Victim blaming is extremely taboo now, but it’s something everyone catches themselves doing at some point. Those of us who realize this flush with shame, but why we do this may be part of evolutionary psychology. The reason victims are so often held accountable for their own suffering is because most of us believe on some level that people are in charge of their own fate. Commonly referred to as the fundamental attribution error, we are more inclined to blame situational factors for our own misfortunes but blame others for their misfortunes. There’s a way of thinking that anthropologist Jared Diamond calls constructive paranoia that adopts certain aspects of the fundamental attribution error. Found in a few tribal or traditional societies, this topic got my cross-cultural psychology class thinking whether constructive paranoia might be the cause for our modern-day victim blaming.
Essentially, Diamond says that in some societies, there’s a benefit to being so cautious to the extent that we here in America might call it crazy. In many traditional societies, if you so much as step under the wrong tree, you’re a goner. Even if you just give yourself a small, natural-equivalent-of-a-paper-cut, your flesh could slowly and painfully rot away. Obviously, these serious hazards merit some attention from the people who combat them. That’s where constructive paranoia comes in, essentially being cautious and questionable when doing anything. In a world where we have modern medicine, mall cops, landscaping maintenance, Bandaids and Neosporin, this kind of thinking is #extra. But I think we can all see where it could be beneficial in a land where natural selection hasn’t been so diminished.
While a far cry from victim blaming, constructive paranoia builds up a notion of self-reliance implying that to a certain extent, you’re in charge of your own fate. Diamond low-key implies this when relating a story about how he chose to go on a boat ride that almost led to his death, whereas a native to that land had foreseen the dangers of the small boat and inexperienced crew, and thus decided against the trip. Diamond reflected how he should have had the same foresight as this man, which is where someone in my class pointed out the resemblance to victim blaming.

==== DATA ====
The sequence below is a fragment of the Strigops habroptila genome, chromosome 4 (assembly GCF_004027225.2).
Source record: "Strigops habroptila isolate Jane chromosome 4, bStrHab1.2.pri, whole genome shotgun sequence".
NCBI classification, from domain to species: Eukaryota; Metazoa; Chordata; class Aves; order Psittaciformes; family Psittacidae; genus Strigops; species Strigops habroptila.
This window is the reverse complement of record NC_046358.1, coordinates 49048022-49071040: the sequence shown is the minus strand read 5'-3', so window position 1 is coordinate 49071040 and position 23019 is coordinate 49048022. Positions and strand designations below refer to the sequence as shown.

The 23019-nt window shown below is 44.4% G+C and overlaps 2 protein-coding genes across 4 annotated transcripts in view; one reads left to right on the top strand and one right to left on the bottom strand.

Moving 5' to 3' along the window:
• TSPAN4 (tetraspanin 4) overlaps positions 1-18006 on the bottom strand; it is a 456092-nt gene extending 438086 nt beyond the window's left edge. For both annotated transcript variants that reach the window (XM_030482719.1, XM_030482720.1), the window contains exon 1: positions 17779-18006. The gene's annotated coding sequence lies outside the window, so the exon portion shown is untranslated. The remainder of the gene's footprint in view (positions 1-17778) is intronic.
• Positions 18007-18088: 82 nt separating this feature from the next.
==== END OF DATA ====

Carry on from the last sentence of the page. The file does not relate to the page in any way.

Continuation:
It makes sense, and there’s a lot to that point. In Diamond's "The World Until Yesterday," he describes how with one traditional society in Brazil, self-reliance is so highly prized that women give birth alone and are not always helped through birthing complications because people simply need to be strong enough to survive. It sounds unimaginably harsh and cruel, but also keep in mind that these people live an environment where if someone hinders the group, they also endanger the lives of the group. The mentality behind this was to promote group survival and weed out weaklings. Granted, it is still completely cruel and ridiculous to put women through this horribly traumatizing process alone.
It’s interesting to think that maybe victim blaming isn’t born out of centuries of sexism, although that certainly adds to it. It may be that victim blaming reflects a survival-of-the-fittest mentality that our psychological evolution just can’t shake. Combined with sexism and the elite level status of males, it’s more of a hindrance than an evolutionary asset at this point.